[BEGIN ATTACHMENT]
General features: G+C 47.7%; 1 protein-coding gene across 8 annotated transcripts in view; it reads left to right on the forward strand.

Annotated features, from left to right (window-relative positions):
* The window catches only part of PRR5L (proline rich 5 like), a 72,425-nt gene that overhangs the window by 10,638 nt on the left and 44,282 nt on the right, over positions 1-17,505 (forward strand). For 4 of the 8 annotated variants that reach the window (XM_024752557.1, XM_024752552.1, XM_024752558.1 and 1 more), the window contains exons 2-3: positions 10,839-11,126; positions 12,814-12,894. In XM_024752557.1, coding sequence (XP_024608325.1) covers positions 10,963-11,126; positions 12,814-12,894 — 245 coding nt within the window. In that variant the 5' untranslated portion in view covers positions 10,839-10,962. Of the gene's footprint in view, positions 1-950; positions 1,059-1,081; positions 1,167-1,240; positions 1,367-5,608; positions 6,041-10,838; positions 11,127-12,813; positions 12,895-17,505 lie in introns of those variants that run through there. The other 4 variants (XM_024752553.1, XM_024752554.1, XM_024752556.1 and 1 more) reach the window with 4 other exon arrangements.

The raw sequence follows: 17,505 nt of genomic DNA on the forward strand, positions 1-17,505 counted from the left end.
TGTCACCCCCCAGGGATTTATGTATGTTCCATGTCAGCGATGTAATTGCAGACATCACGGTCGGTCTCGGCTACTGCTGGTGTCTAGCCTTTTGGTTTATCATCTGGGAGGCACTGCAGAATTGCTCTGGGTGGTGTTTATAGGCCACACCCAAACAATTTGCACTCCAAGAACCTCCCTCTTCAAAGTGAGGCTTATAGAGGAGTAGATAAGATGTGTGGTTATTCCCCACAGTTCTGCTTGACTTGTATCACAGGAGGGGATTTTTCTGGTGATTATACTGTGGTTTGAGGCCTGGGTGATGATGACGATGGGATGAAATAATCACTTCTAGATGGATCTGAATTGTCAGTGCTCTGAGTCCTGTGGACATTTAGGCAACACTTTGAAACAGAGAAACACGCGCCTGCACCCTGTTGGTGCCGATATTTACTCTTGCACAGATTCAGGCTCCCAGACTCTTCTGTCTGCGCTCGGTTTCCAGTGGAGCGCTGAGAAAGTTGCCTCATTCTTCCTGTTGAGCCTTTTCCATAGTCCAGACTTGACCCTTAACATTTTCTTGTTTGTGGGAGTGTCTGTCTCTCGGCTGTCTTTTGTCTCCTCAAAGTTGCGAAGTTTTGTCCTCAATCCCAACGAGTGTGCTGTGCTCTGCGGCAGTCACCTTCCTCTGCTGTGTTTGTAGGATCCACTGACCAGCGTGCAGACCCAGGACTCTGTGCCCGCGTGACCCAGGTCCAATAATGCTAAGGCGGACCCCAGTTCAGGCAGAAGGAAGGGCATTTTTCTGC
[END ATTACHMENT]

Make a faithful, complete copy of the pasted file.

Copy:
General features: G+C 47.7%; 1 protein-coding gene across 8 annotated transcripts in view; it reads left to right on the forward strand.

Annotated features, from left to right (window-relative positions):
* The window catches only part of PRR5L (proline rich 5 like), a 72,425-nt gene that overhangs the window by 10,638 nt on the left and 44,282 nt on the right, over positions 1-17,505 (forward strand). For 4 of the 8 annotated variants that reach the window (XM_024752557.1, XM_024752552.1, XM_024752558.1 and 1 more), the window contains exons 2-3: positions 10,839-11,126; positions 12,814-12,894. In XM_024752557.1, coding sequence (XP_024608325.1) covers positions 10,963-11,126; positions 12,814-12,894 — 245 coding nt within the window. In that variant the 5' untranslated portion in view covers positions 10,839-10,962. Of the gene's footprint in view, positions 1-950; positions 1,059-1,081; positions 1,167-1,240; positions 1,367-5,608; positions 6,041-10,838; positions 11,127-12,813; positions 12,895-17,505 lie in introns of those variants that run through there. The other 4 variants (XM_024752553.1, XM_024752554.1, XM_024752556.1 and 1 more) reach the window with 4 other exon arrangements.

The raw sequence follows: 17,505 nt of genomic DNA on the forward strand, positions 1-17,505 counted from the left end.
TGTCACCCCCCAGGGATTTATGTATGTTCCATGTCAGCGATGTAATTGCAGACATCACGGTCGGTCTCGGCTACTGCTGGTGTCTAGCCTTTTGGTTTATCATCTGGGAGGCACTGCAGAATTGCTCTGGGTGGTGTTTATAGGCCACACCCAAACAATTTGCACTCCAAGAACCTCCCTCTTCAAAGTGAGGCTTATAGAGGAGTAGATAAGATGTGTGGTTATTCCCCACAGTTCTGCTTGACTTGTATCACAGGAGGGGATTTTTCTGGTGATTATACTGTGGTTTGAGGCCTGGGTGATGATGACGATGGGATGAAATAATCACTTCTAGATGGATCTGAATTGTCAGTGCTCTGAGTCCTGTGGACATTTAGGCAACACTTTGAAACAGAGAAACACGCGCCTGCACCCTGTTGGTGCCGATATTTACTCTTGCACAGATTCAGGCTCCCAGACTCTTCTGTCTGCGCTCGGTTTCCAGTGGAGCGCTGAGAAAGTTGCCTCATTCTTCCTGTTGAGCCTTTTCCATAGTCCAGACTTGACCCTTAACATTTTCTTGTTTGTGGGAGTGTCTGTCTCTCGGCTGTCTTTTGTCTCCTCAAAGTTGCGAAGTTTTGTCCTCAATCCCAACGAGTGTGCTGTGCTCTGCGGCAGTCACCTTCCTCTGCTGTGTTTGTAGGATCCACTGACCAGCGTGCAGACCCAGGACTCTGTGCCCGCGTGACCCAGGTCCAATAATGCTAAGGCGGACCCCAGTTCAGGCAGAAGGAAGGGCATTTTTCTGC